Depo-Provera and Pseudotumor Cerebri
Also known as idiopathic intracranial hypertension (IIH) or benign intracranial hypertension (BIH), pseudotumor cerebri (PTC) is a serious neurological condition occurring when there is a buildup of pressure inside the skull for no apparent reason. In many cases, patients with PTC exhibit symptoms similar to those seen with a brain tumor, including severe headaches, problems with vision, a ringing in the ears, swelling in the optic nerve and permanent blindness, when no tumor is actually present. The intracranial pressure associated with pseudotumor cerebri is caused by an excessive amount of cerebrospinal fluid in the brain, which has been attributed to a problem with the fluid being reabsorbed into the body.
Although the cause of pseudotumor cerebri is generally not known, health experts have warned that hormonal birth control products like Depo-Provera may increase a person’s risk of experiencing the neurological condition. One of the first studies linking birth control to PTC side effects was published in 1995, when researchers identified 56 cases of the condition in women using contraceptives containing the hormone levonorgestrel. In December 2012, a report funded by the Faculty of Sexual and Reproductive Healthcare in the U.K. highlighted a case report linking Depo-Provera to PTC side effects in a 23-year-old woman. According to the report, “The woman’s only medication was depot medroxyprogesterone acetate which she had taken only one dose of 2 months prior to presenting with [IIH]. She discontinued the method and experienced total resolution of symptoms after the 4th monthly visit.”
Why Depo-Provera Lawsuits Are Being Filed
Depo-Provera lawsuits brought against Pfizer allege:
- The drug maker manufactured a defective and unreasonably dangerous drug.
- The drug maker failed to adequately warn about the potential link between Depo-Provera and PTC side effects.
- The drug maker marketed Depo-Provera as a safe contraceptive method for long-term use.
- The drug maker knew about the potential for Depo-Provera to cause serious side effects in users.
- The drug maker placed company profits over patient safety.
What is Depo-Provera?
Depo-Provera is a birth control shot that belongs to a class of medications called “progestins,” and contains a synthetic version of the female sex hormone progestin, called depot medroxyprogesterone (DMPA). The injection is administered once every three months, and helps prevent pregnancy by inhibiting ovulation (the release of eggs from the ovaries) and by thinning the uterine lining, thereby making it more difficult for sperm to fertilize an egg. Many women whose lifestyles make taking a daily birth control pill inconvenient have turned to birth control injections like Depo-Provera, unaware that the medication may put them at an increased risk for severe side effects, including pseudotumor cerebri.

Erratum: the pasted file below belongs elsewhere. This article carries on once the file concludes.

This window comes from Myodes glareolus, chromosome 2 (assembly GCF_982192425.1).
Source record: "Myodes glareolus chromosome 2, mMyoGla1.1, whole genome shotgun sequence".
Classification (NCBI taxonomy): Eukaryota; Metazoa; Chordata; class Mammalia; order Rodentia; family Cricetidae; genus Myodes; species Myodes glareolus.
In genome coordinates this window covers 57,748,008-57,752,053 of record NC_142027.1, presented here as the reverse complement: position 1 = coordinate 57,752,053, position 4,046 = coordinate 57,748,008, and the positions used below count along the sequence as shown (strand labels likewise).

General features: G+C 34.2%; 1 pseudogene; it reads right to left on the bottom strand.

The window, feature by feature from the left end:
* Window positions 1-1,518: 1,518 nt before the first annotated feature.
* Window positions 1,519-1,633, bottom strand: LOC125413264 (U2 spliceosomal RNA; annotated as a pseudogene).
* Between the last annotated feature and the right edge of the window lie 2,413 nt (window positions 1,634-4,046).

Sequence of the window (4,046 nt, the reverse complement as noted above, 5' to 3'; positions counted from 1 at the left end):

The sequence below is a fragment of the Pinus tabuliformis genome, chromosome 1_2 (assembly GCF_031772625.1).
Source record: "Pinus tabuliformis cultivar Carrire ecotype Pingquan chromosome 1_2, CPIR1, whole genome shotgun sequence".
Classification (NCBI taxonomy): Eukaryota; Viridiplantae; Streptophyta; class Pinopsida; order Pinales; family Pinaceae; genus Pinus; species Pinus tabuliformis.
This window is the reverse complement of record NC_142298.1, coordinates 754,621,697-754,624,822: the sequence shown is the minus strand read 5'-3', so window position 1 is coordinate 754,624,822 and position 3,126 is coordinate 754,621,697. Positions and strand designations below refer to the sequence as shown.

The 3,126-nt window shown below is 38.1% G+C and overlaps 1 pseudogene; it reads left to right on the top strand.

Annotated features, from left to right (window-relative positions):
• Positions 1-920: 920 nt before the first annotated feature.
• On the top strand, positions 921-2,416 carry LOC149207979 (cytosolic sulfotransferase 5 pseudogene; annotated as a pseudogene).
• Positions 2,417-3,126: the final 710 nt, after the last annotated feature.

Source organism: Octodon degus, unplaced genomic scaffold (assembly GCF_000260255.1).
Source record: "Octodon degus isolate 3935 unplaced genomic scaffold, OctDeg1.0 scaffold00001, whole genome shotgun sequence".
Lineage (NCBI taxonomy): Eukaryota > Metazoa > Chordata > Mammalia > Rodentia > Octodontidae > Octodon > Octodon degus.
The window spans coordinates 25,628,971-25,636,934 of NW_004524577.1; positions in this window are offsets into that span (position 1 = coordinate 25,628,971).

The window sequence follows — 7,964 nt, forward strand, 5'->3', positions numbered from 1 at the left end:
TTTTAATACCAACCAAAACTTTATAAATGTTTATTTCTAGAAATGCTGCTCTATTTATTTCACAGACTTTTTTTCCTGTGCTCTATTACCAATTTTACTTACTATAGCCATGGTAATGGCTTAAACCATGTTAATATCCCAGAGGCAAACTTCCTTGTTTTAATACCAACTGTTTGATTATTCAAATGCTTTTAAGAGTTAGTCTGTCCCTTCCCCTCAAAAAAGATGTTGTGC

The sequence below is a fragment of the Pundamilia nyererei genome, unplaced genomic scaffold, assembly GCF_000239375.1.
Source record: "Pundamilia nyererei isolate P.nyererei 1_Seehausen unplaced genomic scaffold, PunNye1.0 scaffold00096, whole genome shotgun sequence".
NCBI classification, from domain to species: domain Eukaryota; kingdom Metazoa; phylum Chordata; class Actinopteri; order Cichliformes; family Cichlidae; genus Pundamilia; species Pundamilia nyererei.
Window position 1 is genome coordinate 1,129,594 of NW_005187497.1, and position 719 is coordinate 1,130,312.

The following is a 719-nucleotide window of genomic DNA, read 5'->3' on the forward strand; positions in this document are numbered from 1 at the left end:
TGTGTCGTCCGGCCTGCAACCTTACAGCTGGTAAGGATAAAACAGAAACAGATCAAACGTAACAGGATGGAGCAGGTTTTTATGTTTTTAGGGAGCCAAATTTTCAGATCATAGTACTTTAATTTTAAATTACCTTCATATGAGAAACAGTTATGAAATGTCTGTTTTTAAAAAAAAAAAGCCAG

How a Depo-Provera Lawsuit Can Help
Filing a Depo-Provera lawsuit against Pfizer can help cover the cost of:
- Medical bills and hospital visits
- Lost wages due to the inability to work
- Emotional trauma
- Long-term medical care
- Pain and suffering
- Permanent disability
Depo-Provera Lawsuit Information
The U.S. Food and Drug Administration (FDA) approved Depo-Provera as an injectable contraceptive in 1992, and in recent years, growing concerns have been raised about the potential connection between the birth control injection and pseudotumor cerebri side effects. A number of lawsuits have already been brought against Pfizer for complications linked to Depo-Provera birth control, including a $700 million class action lawsuit filed in Canada, alleging bone loss and osteoporosis side effects from the injectable contraceptive. In 2010, Pfizer settled several class action lawsuits involving problems with Depo-Provera, and product liability lawyers across the country are now investigating claims by women who received Depo-Provera injections in the past and have since suffered other serious medical conditions, like pseudotumor cerebri.
- Demanda de Polvos de Talco y el Cáncer de Ovario
- Philips Electronics HeartStart MRx Defibrillator: Class I Recall – Defects in Gas Discharge Tubes May Cause Device Failure
- Taxol Weekly More Effective with Less Side Effects than Taxotere Weekly or Every Three Weeks
- Patients Sue B. Braun alleging defect in Aesculap replacement knees
- Compensation Still Available for 9/11 Injury and Cancer Victims